(The Return of) Ignatz, by Sam Heldman

Thursday, January 09, 2003

Having no Senator myself (because I live in DC), I am not in much of a position to tell any U.S. Senators what to do. But if I did have one, this is what I would tell him or her:
if there's only enough mojo for a small number of filibusters on judicial nominees, don't use up much of that mojo on Judge Pickering
My reason is simple and practical: Judge Pickering is, right now, a U.S. District Court Judge in his mid-60s. He will have, one would guess, not that many more years on the bench, and certainly not that many more years before taking senior status (which would allow the then-current President to name a successor). He would have more of some sorts of power, during those next not-so-many years, on the Court of Appeals; but on the other hand, he's got plenty of power now on the District Court and can stay there as long as he wants. So the marginal increase of Bush-political-influence-on-the-bench by virtue of elevation to the Appeals Court, over the remainder of his judicial career, pales in comparison to the marginal increase in influence that would be created by the appointment of (say) someone around 40 yrs old who does not already have a lifetime appointment to the federal bench.

Now I recognize that more is at stake here than just lawyerly rough calculations of expected practical impact on judicial decisions. There is symbolism, and politics, and there is also PRINCIPLE at various levels, not just the sort of practical calculus that I mentioned above. But the practical calculus ought to have a good bit to do with it, I think. Now, I don't think that "no" votes are a limited resource; each Senator can and should vote against any nominee that he or she thinks should not be confirmed. But unless liberal Democratic Senators are prepared for quite a few filibusters, I would urge that they save their energy for younger nominees who are not already enjoying life-tenured positions on the lower courts.

But maybe filibusters are like bicep curls -- doing them creates the strength to do more of them? If anybody who knows a lot about politics tells me that that's the case, then I'll rethink my theory.


I know that what I have written above will seem weak or even unprincipled to those who oppose Judge Pickering's elevation because of particular things about him: a belief that he is a racist, most prominently. But what I'm trying to get to, here, is a way of discussing judicial nominations that is more openly based on ideology -- and more precisely, our best predictions as to how the nominee would, if confirmed, impact the course of the law -- and not on other things about the nominee personally. I prefer that mode of discussion of nominees, rather than the more "personal" mode of discussion -- in which opposition to nominees is often framed as an attack on the ethics of the nominee, or the subjective and high-stakes question of whether he or she is a racist, or a sexist. One reason I prefer the openly ideological mode of discussion is that I think -- I hope -- that framing the debate in these terms would help lawyers feel unafraid of publicly stating their opinions about nominees. As it stands, there is something potentially intimidating, to lawyers, about taking a stand on nominations -- the old saying, "if you're going to jump the king, make sure that you kill him", or in other words "woe unto you if the nominee whom you opposed gets confirmed!" I do trust that judges try very hard not to hold grudges against those who opposed their nominations. But I think that the grudges would be tinier -- even non-existent, I hope -- if opposition to nominations could be framed explicitly as "I'm not saying he's a crook, not saying that he violated canons of judicial ethics, not saying that he's a racist -- none of that is the basis for my opposition. What I'm saying is that I think based on his record that he would tend to vote for such-and-such kind of decisions, and I would very much prefer judges who would vote the other way." This, by the way, is why I feel comfortable being perhaps the first and only person to publicly oppose the seems-quite-likely-now nomination of Ala. AG Bill Pryor to the Eleventh Circuit. I don't think he's a crook, I don't think he's unethical, I don't think anything bad about him personally; I just think that his view of law is extremely different from mine, and that he knows as well as I do that judges have much room to make law. I expect that he would make decisions with which I disagree, more often than not, when there was room for disagreement. As long as I can frame my opposition to his apparent candidacy in this way -- as long as this is seen in the political world as good-enough reason to oppose a judicial nominee -- then I have a reasonable faith that, if confirmed, he won't hold a grudge. And I would do the same as to Judge Pickering, and Justice Owen, and Mr. Estrada: I'm not saying that they're crooks, I don't want to make this personal in any way, but I'll bet dollars to donuts that they would send the law in a more conservative direction, and I vigorously oppose that.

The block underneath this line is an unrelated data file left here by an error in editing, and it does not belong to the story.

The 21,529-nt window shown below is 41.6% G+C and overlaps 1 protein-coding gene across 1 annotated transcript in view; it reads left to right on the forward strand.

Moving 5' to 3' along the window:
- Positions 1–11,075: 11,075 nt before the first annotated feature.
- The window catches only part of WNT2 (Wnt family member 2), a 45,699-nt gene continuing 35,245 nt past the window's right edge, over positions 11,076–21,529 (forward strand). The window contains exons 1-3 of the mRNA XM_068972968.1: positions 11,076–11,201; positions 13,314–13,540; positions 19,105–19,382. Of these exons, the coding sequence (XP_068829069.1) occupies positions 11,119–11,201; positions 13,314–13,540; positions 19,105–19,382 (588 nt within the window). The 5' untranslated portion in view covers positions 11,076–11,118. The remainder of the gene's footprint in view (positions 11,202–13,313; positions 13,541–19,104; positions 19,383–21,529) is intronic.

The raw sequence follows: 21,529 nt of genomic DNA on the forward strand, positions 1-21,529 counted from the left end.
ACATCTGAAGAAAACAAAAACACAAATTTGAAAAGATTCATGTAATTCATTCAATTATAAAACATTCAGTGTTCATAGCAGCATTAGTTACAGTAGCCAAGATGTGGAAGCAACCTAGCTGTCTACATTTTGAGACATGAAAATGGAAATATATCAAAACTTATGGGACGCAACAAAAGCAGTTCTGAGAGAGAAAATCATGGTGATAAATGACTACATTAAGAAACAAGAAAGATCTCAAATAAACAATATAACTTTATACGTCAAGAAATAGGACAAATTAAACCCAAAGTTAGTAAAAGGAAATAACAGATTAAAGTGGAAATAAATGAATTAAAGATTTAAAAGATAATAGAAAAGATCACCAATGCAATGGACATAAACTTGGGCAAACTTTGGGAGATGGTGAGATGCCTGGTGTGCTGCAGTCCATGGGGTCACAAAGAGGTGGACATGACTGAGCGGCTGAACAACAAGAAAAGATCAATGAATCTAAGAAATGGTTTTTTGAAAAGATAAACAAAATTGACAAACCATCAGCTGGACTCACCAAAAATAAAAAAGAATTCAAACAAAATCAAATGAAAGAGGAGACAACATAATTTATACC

posted by sam 12:07 PM 0 comments


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